Tribes of Evangelicals

How do you classify the Evangelicals?

John Stott, in his book Evangelical Truth, put a few ways that people have attempted to classify the Evangelicals. For example, he showed how Peter Beyerhaus of Tübingen distinguished the evangelicals into six different groupings:

  1. The New Evangelicals, who distances themselves from the fundamentalism’s science-phobia and political conservatism, and strive for the greatest possible collaboration.
  2. The Strict Fundamentalists, who are uncompromising in their separatist attitude.
  3. The Confessing Evangelicals, who attach importance to a confession of faith and a rejection of contemporary doctrinal error.
  4. The Pentecostals and the Charismatics (amusingly, Stott/Beyerhaus did not explain it; it must be self-explanatory, I guess).
  5. The Radical Evangelicals, who acknowledge a sociopolitical commitment and strive to unite evangelistic witness and social action.
  6. The Ecumenical Evangelicals, who are developing a critical participation in the ecumenical movement.

Well, Stott himself could be used to classify the Evangelicals, from the incident which occurred at the National Assembly of the Evangelicals in 1966. Martin Lloyd-Jones was the keynote speaker, and he made a call for evangelicals to unite together and leave their ‘mixed’ denominations: “Ecumenical people put fellowship before doctrine,” he said. “We, as Evangelicals, put doctrine before fellowship. . . I make this appeal to you Evangelical people this evening: what reasons have we for not coming together? Some will say we will miss evangelistic opportunities if we leave our denominations, but I say ‘Where is the Holy Spirit?. . . Don’t we feel the call to come together — not occasionally, but always?”

At that time Stott, who remained in the Anglican church to this day, served as the chairman of the assembly, so he was not supposed to give his own opinion about the talk. Nevertheless, he responded in his closing address: “We are here to debate this subject, and I believe history is against Dr. Lloyd-Jones, in that others have tried to do this very thing. I believe that Scripture is against him, in that the remnant was within the Church and not outside it.”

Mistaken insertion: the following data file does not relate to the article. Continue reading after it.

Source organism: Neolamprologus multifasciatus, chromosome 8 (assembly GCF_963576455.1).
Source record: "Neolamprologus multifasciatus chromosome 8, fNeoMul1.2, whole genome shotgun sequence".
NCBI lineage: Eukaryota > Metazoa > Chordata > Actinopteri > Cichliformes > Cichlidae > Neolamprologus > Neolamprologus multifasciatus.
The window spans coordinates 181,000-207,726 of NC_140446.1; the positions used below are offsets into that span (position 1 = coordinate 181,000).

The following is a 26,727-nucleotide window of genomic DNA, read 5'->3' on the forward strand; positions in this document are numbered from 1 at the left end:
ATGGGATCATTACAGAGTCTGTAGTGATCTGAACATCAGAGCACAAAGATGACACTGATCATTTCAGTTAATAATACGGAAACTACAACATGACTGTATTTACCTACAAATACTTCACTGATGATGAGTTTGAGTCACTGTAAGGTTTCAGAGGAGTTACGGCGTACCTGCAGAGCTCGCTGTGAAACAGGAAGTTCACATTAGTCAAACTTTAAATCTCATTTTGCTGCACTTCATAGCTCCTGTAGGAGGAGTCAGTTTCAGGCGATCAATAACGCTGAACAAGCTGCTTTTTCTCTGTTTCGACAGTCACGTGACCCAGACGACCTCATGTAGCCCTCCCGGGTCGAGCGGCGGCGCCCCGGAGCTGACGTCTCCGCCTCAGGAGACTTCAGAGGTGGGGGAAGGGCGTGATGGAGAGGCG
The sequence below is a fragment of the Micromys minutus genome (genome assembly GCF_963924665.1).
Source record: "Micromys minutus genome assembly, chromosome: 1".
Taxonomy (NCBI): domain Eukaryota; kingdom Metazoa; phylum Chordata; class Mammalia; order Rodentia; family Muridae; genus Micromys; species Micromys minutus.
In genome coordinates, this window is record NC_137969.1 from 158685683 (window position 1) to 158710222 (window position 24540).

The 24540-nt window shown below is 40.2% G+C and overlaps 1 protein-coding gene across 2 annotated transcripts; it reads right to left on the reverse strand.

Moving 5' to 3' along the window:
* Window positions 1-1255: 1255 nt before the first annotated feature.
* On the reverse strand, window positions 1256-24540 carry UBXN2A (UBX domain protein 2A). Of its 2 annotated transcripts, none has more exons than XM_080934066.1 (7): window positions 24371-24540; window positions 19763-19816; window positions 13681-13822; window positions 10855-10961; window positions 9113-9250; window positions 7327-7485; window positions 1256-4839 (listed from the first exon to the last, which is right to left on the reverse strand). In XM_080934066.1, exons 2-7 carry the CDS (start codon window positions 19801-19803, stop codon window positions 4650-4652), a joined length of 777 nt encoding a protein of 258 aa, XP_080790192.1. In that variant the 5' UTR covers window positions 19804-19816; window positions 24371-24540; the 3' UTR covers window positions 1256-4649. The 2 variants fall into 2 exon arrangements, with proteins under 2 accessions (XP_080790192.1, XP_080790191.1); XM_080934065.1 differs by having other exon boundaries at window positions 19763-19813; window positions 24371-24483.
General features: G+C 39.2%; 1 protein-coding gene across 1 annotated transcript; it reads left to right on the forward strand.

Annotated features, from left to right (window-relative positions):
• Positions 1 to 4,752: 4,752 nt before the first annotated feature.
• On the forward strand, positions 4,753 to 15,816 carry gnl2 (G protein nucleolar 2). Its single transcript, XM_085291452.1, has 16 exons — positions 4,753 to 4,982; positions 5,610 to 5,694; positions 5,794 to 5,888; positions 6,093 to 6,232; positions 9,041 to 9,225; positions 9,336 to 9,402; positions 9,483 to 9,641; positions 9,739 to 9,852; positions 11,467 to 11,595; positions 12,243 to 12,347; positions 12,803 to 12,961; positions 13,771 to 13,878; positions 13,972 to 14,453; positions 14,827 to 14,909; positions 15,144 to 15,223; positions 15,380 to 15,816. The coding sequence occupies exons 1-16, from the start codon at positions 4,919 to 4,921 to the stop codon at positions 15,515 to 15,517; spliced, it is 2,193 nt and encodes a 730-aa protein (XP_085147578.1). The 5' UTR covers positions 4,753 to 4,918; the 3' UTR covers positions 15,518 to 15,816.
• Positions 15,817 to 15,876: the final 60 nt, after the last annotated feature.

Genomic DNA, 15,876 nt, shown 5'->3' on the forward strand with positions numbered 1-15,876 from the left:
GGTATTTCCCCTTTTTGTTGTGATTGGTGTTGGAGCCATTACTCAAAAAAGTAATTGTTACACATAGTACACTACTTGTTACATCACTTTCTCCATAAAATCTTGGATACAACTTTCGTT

After that day, British Evangelicals were basically divided into two camps: the separationists/purists and the participationists, symbolically represented by Lloyd-Jones and Stott, respectively. The two camps represented the two ends of spectrum of approach. One tends to insist on the doctrinal purity, while the other emphasizes on the visible unity. And everyone of us is somewhere in the spectrum.

And now perhaps you could appreciate better why the IFES movement in general tilts towards the participationist option. John Stott was a highly respected figure in the IFES movement. Some seventy years ago, he was active in the Cambridge Inter-Collegiate Christian Union (he had never been an exco member though, since he was too valuable such that “the CICCU Exec., however, had the sense to send one of their number to tell him that they would not invite him to join the next committee as they believed he should be free from committee meetings”), he was once the Vice President of the IFES, and at the World Assembly 2007, John Stott gave a message saying that “I would like to introduce myself to you as a committed IFES man.” And his approach influenced the whole movement as well.

Happy 89th birthday, John Stott.

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